Nkemdiche had to go to the hospital in December after jumping off the fourth floor of a hotel while in the process of getting arrested for marijuana possession. The arrest landed him with a suspension for Ole Miss' bowl game. Between the off-the-field issues and Nkemdiche's overrated play, I have him sliding in the 2016 NFL Draft.
I've spoken with GMs who share my opinion that Nkemdiche is one of the most overrated players in this draft class. In his career with Ole Miss, he would consistently break into the backfield, but rarely ever finish a play. Part of the reason for that is Nkemdiche has poor awareness. He also lacks pass-rushing moves. NFL sources say that while Nkemdiche has a great skill set, he just isn't a natural pass-rusher, and that can be seen in his pathetic sack production.
There is no doubt that Nkemdiche (6-3, 294) has a tremendous skill set with the speed and agility of a linebacker. For the NFL, he has the ability to be a disruptive presence at the point of attack if nothing else.
In 2015, Nkemdiche totaled 29 tackles, seven for a loss and three sacks, plus he caught a 31-yard touchdown pass. Nkemdiche recorded 35 tackles with two sacks in 2014. He flashed, but lacked consistency. As a freshman, Nkemdiche totaled 34 tackles with two sacks and eight tackles for a loss. He totaled seven sacks in his collegiate career.
Green Bay Packers: Vernon Butler, DT, Louisiana Tech
The Packers could consider some defensive line talent in the first round. Butler would be a perfect replacement for B.J. Raji and has a ton of upside to develop.
Butler was a bit of sleeper prospect, but that ended when he showed extremely well at the Senior Bowl. In the pass-rushing one-on-ones, Butler was too fast for the offensive lineman and showed nice strength to bull rush. Sources say that Butler has all the physical tools, but doesn't know how to play the game yet. They say his play doesn't match his potential, but they feel he has upside at a premium position.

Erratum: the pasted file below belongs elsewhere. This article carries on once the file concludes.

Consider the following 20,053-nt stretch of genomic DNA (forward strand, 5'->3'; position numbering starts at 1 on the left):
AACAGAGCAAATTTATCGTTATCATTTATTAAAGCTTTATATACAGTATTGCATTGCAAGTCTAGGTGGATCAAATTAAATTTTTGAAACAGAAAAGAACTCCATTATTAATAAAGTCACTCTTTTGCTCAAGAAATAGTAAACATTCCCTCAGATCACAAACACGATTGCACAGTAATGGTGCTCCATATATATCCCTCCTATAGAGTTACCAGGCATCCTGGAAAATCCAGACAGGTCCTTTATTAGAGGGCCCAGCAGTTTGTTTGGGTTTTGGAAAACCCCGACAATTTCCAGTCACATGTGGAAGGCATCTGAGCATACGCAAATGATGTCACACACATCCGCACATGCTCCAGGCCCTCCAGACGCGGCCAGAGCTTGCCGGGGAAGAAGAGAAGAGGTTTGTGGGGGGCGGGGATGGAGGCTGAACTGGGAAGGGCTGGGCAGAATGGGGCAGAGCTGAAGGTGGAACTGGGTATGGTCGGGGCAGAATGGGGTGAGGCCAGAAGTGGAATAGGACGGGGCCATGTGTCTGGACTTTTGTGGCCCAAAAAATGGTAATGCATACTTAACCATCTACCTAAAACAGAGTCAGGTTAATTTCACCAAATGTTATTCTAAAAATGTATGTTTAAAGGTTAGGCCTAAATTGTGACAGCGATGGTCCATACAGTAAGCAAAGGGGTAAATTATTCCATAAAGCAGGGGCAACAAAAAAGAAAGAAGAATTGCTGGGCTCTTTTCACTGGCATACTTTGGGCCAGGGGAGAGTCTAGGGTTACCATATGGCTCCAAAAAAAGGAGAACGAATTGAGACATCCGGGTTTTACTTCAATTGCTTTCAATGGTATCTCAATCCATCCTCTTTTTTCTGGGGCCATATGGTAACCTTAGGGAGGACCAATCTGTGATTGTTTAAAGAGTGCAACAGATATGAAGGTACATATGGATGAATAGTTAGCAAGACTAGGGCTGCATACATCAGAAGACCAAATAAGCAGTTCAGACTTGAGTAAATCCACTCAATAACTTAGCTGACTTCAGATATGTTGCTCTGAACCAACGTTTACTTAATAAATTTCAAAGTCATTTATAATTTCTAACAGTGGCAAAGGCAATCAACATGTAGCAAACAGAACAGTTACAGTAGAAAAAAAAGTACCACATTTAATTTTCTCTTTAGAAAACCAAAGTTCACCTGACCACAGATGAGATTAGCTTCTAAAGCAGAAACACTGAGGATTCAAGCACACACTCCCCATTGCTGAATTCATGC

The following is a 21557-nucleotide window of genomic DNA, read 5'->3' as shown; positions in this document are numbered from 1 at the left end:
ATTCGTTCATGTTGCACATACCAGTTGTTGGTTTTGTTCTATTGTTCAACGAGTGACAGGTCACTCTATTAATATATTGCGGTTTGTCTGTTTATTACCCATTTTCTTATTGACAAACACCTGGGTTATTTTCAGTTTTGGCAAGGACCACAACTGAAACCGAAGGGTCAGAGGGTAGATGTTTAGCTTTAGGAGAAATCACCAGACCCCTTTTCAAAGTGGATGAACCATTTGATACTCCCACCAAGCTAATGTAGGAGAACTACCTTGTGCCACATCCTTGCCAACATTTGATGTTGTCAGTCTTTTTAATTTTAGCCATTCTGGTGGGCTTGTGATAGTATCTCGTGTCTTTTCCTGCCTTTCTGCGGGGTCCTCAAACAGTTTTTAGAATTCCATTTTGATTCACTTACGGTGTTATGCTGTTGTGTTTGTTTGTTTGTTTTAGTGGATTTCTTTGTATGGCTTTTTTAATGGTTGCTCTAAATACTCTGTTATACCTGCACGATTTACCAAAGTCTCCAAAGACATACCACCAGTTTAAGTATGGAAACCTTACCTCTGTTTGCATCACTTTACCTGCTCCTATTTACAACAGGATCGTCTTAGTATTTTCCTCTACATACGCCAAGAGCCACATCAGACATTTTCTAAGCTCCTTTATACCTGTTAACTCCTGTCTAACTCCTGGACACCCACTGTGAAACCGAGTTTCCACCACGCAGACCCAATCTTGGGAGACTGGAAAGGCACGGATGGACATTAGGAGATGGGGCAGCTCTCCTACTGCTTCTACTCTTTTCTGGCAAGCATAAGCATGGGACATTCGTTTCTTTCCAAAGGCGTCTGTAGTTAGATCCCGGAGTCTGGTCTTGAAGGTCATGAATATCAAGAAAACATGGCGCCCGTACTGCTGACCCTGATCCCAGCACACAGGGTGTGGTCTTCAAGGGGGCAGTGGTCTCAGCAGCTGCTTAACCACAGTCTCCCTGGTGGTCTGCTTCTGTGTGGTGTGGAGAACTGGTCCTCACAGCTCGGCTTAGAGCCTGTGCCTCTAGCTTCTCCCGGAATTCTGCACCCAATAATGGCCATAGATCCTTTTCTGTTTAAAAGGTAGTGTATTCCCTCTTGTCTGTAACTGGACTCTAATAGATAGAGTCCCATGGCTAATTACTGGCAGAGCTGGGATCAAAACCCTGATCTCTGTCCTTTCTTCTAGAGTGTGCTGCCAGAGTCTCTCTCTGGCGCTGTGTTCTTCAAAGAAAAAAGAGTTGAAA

In 2015, Butler recorded 50 tackles with 10 tackles for a loss and three sacks. As a junior, he totaled 55 tackles with 13 for a loss and one sack. Butler (6-3, 316) would be a nice fit as a three-technique defensive tackle in a 4-3 defense. He also has experience playing elsewhere on the line so he could play in a 3-4 as a five-technique or as a nose tackle who moves to rush over guards in passing situations.
Kansas City Chiefs: Laquon Treadwell, WR, Ole Miss
The Chiefs could use a big receiver to pair with Jeremy Maclin. Treadwell's blocking will also help Jamaal Charles.
The 6-foot-2, 221-pound Treadwell is a natural receiver who is good at winning 50-50 passes and running after the catch. However, he lacks the speed to separate from most NFL cornerbacks. Thus, he's not a prospect on a par with A.J. Green, Julio Jones or Amari Cooper. The big wideout does a phenomenal job as blocker though.
In 2015, Treadwell had 82 receptions for 1,153 yards and 11 touchdowns. He recorded 48 receptions for 632 yards and five touchdowns in 2014 before an ugly injury ended his season. Treadwell caught 72 receptions for 608 yards with five scores in 2013.
Pick change; previously Paxton Lynch, QB
Arizona Cardinals: Cody Whitehair, G/OT, Kansas State